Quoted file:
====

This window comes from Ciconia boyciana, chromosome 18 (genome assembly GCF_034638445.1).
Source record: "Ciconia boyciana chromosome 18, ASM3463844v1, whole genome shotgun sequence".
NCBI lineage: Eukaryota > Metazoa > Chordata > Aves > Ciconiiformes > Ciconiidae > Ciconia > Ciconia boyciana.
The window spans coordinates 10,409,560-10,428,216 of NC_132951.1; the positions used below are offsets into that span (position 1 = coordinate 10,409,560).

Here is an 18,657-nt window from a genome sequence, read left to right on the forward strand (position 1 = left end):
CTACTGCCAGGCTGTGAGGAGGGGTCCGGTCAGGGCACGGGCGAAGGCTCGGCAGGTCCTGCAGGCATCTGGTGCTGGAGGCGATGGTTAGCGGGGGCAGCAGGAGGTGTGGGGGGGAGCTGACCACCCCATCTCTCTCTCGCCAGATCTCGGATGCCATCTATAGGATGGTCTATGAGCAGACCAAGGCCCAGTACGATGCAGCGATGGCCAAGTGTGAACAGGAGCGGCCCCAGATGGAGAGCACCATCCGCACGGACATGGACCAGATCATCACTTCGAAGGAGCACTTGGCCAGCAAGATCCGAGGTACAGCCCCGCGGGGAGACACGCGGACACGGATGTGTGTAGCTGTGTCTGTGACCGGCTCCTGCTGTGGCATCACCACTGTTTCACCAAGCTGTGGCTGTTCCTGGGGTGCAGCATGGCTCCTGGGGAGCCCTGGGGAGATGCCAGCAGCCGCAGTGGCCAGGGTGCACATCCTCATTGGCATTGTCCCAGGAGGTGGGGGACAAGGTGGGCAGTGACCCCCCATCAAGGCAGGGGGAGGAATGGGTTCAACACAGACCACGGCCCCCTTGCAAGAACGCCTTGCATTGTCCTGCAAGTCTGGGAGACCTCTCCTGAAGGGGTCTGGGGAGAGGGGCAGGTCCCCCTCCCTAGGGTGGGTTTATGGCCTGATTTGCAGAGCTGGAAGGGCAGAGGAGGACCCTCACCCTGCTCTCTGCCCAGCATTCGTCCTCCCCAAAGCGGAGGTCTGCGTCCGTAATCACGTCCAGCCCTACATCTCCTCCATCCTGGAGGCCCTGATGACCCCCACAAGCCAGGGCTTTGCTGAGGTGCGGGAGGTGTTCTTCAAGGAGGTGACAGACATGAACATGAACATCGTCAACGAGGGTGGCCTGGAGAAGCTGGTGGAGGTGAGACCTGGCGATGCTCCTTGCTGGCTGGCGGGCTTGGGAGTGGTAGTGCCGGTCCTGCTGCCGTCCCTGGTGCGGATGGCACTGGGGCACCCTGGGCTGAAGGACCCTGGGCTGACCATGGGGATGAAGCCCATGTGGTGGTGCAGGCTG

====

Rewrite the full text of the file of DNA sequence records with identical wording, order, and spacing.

This window comes from Ciconia boyciana, chromosome 18 (genome assembly GCF_034638445.1).
Source record: "Ciconia boyciana chromosome 18, ASM3463844v1, whole genome shotgun sequence".
NCBI lineage: Eukaryota > Metazoa > Chordata > Aves > Ciconiiformes > Ciconiidae > Ciconia > Ciconia boyciana.
The window spans coordinates 10,409,560-10,428,216 of NC_132951.1; the positions used below are offsets into that span (position 1 = coordinate 10,409,560).

Here is an 18,657-nt window from a genome sequence, read left to right on the forward strand (position 1 = left end):
CTACTGCCAGGCTGTGAGGAGGGGTCCGGTCAGGGCACGGGCGAAGGCTCGGCAGGTCCTGCAGGCATCTGGTGCTGGAGGCGATGGTTAGCGGGGGCAGCAGGAGGTGTGGGGGGGAGCTGACCACCCCATCTCTCTCTCGCCAGATCTCGGATGCCATCTATAGGATGGTCTATGAGCAGACCAAGGCCCAGTACGATGCAGCGATGGCCAAGTGTGAACAGGAGCGGCCCCAGATGGAGAGCACCATCCGCACGGACATGGACCAGATCATCACTTCGAAGGAGCACTTGGCCAGCAAGATCCGAGGTACAGCCCCGCGGGGAGACACGCGGACACGGATGTGTGTAGCTGTGTCTGTGACCGGCTCCTGCTGTGGCATCACCACTGTTTCACCAAGCTGTGGCTGTTCCTGGGGTGCAGCATGGCTCCTGGGGAGCCCTGGGGAGATGCCAGCAGCCGCAGTGGCCAGGGTGCACATCCTCATTGGCATTGTCCCAGGAGGTGGGGGACAAGGTGGGCAGTGACCCCCCATCAAGGCAGGGGGAGGAATGGGTTCAACACAGACCACGGCCCCCTTGCAAGAACGCCTTGCATTGTCCTGCAAGTCTGGGAGACCTCTCCTGAAGGGGTCTGGGGAGAGGGGCAGGTCCCCCTCCCTAGGGTGGGTTTATGGCCTGATTTGCAGAGCTGGAAGGGCAGAGGAGGACCCTCACCCTGCTCTCTGCCCAGCATTCGTCCTCCCCAAAGCGGAGGTCTGCGTCCGTAATCACGTCCAGCCCTACATCTCCTCCATCCTGGAGGCCCTGATGACCCCCACAAGCCAGGGCTTTGCTGAGGTGCGGGAGGTGTTCTTCAAGGAGGTGACAGACATGAACATGAACATCGTCAACGAGGGTGGCCTGGAGAAGCTGGTGGAGGTGAGACCTGGCGATGCTCCTTGCTGGCTGGCGGGCTTGGGAGTGGTAGTGCCGGTCCTGCTGCCGTCCCTGGTGCGGATGGCACTGGGGCACCCTGGGCTGAAGGACCCTGGGCTGACCATGGGGATGAAGCCCATGTGGTGGTGCAGGCTG